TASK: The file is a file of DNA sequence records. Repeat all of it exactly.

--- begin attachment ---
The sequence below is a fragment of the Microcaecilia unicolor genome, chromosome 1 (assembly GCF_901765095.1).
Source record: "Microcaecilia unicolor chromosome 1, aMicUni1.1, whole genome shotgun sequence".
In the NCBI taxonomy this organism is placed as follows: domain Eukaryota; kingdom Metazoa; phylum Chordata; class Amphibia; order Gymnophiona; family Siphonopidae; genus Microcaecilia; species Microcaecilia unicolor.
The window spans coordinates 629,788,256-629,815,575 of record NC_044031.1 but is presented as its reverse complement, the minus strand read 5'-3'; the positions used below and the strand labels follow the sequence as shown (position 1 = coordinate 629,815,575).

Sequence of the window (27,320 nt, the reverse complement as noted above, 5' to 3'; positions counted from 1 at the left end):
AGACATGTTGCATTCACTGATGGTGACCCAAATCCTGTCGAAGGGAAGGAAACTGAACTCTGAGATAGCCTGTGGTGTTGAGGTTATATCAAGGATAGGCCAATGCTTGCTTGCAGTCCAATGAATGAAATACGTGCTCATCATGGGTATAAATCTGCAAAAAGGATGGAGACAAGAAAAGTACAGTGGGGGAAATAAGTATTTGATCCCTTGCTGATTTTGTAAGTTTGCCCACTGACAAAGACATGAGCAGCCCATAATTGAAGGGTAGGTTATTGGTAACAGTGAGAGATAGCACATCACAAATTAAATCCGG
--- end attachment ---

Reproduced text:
The sequence below is a fragment of the Microcaecilia unicolor genome, chromosome 1 (assembly GCF_901765095.1).
Source record: "Microcaecilia unicolor chromosome 1, aMicUni1.1, whole genome shotgun sequence".
In the NCBI taxonomy this organism is placed as follows: domain Eukaryota; kingdom Metazoa; phylum Chordata; class Amphibia; order Gymnophiona; family Siphonopidae; genus Microcaecilia; species Microcaecilia unicolor.
The window spans coordinates 629,788,256-629,815,575 of record NC_044031.1 but is presented as its reverse complement, the minus strand read 5'-3'; the positions used below and the strand labels follow the sequence as shown (position 1 = coordinate 629,815,575).

Sequence of the window (27,320 nt, the reverse complement as noted above, 5' to 3'; positions counted from 1 at the left end):
AGACATGTTGCATTCACTGATGGTGACCCAAATCCTGTCGAAGGGAAGGAAACTGAACTCTGAGATAGCCTGTGGTGTTGAGGTTATATCAAGGATAGGCCAATGCTTGCTTGCAGTCCAATGAATGAAATACGTGCTCATCATGGGTATAAATCTGCAAAAAGGATGGAGACAAGAAAAGTACAGTGGGGGAAATAAGTATTTGATCCCTTGCTGATTTTGTAAGTTTGCCCACTGACAAAGACATGAGCAGCCCATAATTGAAGGGTAGGTTATTGGTAACAGTGAGAGATAGCACATCACAAATTAAATCCGG